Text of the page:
Picks and Pans Review: Mrs. Winterbourne
In a romantic comedy that only fitfully scores in either category, Lake plays a penniless young woman embraced by a rich family who mistake her for the widow of their just-killed son. Her supposed hubby's priggish twin brother (Fraser), however, has his doubts—until he falls in love with her. Sound familiar? It ought to. This is a comedic reworking of Cornell Woolrich's 1948 novel I Married a Dead Man, previously cinematized as 1950's No Man of Her Own with Barbara Stanwyck (a noirish heart-tugger worth renting). Oh, and let us not forget 1995's While You Were Sleeping.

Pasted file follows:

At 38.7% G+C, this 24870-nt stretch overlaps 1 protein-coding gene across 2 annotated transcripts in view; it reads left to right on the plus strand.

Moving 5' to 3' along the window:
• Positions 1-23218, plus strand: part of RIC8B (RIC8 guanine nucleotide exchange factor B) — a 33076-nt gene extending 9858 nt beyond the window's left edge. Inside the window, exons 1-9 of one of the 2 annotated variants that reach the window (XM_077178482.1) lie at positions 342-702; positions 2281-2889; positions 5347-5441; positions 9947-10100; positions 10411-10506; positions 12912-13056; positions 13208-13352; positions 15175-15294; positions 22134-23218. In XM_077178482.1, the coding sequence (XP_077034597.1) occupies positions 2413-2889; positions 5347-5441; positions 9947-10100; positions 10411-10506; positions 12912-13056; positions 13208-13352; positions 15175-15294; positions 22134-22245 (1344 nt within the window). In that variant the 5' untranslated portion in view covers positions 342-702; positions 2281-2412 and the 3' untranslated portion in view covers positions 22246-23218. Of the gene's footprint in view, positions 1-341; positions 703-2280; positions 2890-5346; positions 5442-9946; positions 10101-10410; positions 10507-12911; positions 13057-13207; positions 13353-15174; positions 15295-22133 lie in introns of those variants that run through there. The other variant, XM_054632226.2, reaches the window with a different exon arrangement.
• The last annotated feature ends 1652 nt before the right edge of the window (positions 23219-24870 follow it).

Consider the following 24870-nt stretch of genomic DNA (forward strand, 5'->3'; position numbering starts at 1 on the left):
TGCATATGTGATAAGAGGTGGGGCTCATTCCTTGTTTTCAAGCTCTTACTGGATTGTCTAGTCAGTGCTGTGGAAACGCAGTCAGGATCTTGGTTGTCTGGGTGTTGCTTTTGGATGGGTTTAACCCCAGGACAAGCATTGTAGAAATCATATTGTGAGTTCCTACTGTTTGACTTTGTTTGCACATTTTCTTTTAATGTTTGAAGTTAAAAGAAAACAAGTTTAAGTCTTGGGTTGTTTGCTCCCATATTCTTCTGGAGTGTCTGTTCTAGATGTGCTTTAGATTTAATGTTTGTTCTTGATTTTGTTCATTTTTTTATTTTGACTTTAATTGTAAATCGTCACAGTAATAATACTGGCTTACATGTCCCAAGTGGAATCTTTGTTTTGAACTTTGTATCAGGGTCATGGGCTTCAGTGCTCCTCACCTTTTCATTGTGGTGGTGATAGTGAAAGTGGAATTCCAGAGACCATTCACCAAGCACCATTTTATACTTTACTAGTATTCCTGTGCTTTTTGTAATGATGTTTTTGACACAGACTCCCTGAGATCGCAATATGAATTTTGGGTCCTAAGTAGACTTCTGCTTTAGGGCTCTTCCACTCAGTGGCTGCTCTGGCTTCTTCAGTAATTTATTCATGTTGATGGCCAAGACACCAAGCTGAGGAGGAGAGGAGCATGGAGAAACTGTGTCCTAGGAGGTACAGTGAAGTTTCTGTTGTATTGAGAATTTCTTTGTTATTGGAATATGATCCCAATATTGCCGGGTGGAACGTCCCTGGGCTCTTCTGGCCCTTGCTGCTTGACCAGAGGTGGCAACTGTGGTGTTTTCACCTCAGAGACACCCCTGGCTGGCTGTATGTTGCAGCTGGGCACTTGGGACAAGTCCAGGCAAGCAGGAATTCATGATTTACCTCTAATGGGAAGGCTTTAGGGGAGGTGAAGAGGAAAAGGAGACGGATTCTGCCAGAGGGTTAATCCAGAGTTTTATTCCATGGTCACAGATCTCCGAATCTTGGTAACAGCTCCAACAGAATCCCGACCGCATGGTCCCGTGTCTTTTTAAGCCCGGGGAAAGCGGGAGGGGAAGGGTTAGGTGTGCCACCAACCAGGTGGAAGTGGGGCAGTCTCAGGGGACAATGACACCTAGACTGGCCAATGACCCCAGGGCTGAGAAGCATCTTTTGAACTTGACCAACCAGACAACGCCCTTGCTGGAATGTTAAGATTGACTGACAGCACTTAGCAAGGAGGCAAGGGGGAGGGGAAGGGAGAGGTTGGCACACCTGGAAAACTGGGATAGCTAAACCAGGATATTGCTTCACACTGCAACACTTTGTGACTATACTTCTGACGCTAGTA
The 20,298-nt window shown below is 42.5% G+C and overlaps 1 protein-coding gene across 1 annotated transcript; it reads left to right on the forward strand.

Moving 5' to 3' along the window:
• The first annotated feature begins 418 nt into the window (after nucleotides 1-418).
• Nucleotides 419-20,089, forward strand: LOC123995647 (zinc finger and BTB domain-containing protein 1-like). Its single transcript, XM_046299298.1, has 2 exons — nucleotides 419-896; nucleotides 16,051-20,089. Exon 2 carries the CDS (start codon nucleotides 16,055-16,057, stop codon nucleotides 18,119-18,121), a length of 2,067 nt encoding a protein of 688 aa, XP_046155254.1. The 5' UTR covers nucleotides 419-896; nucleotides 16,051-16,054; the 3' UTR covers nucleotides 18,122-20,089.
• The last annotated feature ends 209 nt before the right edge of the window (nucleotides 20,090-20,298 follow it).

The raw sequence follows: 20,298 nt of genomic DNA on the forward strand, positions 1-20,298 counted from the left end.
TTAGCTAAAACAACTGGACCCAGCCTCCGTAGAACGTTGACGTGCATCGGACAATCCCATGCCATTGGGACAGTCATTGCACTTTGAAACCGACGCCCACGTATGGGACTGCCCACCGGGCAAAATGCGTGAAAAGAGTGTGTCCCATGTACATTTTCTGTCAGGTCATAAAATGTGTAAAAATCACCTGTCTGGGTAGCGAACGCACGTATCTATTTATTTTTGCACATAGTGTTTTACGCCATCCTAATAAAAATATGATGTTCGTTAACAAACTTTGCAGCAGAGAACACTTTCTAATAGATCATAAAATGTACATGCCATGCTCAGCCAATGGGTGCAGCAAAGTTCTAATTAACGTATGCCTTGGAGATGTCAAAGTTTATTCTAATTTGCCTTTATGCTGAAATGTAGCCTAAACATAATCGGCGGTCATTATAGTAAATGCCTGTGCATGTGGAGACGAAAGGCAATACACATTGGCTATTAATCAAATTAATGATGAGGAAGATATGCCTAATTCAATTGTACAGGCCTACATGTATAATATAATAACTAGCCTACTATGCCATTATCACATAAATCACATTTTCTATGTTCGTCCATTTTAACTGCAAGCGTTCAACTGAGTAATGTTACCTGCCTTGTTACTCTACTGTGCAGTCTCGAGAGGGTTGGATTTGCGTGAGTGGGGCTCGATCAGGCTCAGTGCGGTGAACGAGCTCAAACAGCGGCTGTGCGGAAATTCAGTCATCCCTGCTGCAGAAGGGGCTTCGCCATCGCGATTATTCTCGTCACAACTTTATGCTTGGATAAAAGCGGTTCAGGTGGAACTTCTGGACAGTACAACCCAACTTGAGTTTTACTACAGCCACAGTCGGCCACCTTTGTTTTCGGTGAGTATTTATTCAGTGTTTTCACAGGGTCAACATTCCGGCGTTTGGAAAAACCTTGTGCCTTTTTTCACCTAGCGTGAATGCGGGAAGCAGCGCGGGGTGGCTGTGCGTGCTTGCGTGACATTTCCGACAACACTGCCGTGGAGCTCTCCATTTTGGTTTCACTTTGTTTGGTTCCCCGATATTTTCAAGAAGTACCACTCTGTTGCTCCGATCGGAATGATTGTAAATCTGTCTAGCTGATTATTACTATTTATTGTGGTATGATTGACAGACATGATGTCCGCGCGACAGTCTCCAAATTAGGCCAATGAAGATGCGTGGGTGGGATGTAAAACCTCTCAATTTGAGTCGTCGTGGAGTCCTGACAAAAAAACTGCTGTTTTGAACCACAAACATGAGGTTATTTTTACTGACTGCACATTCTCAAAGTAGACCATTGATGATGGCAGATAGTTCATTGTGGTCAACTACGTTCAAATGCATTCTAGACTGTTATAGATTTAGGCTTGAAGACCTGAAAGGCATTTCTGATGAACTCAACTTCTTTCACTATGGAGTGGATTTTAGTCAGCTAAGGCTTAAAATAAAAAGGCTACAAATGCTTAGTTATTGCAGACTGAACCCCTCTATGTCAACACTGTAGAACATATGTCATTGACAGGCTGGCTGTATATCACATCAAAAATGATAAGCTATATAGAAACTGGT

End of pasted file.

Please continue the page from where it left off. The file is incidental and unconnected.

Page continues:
Although Winterbourne contains elements of classic screwball romance—a ditsy heroine, a staid hero, a wacky matriarch (MacLaine, a hoot here) and luxe settings—as directed by Richard Benjamin, it stays stubbornly earthbound, with the slimmed-down Lake suffering from a severe case of the cutes. The onetime John Waters camp icon morphed into TV talk show host scampers through every scene as if she was campaigning for votes in her high school's Miss Popularity contest. In contrast, Fraser, usually just a big lunk in lackluster youth comedies (Encino Man and Airheads), glides along debonairly, bringing to mind a younger Tom Hanks. And Paula Prentiss (Mrs. Benjamin offscreen), after being absent from the big screen since 1981's Saturday the 14th, makes a welcome return in an unbilled cameo as a nurse. (PG-13)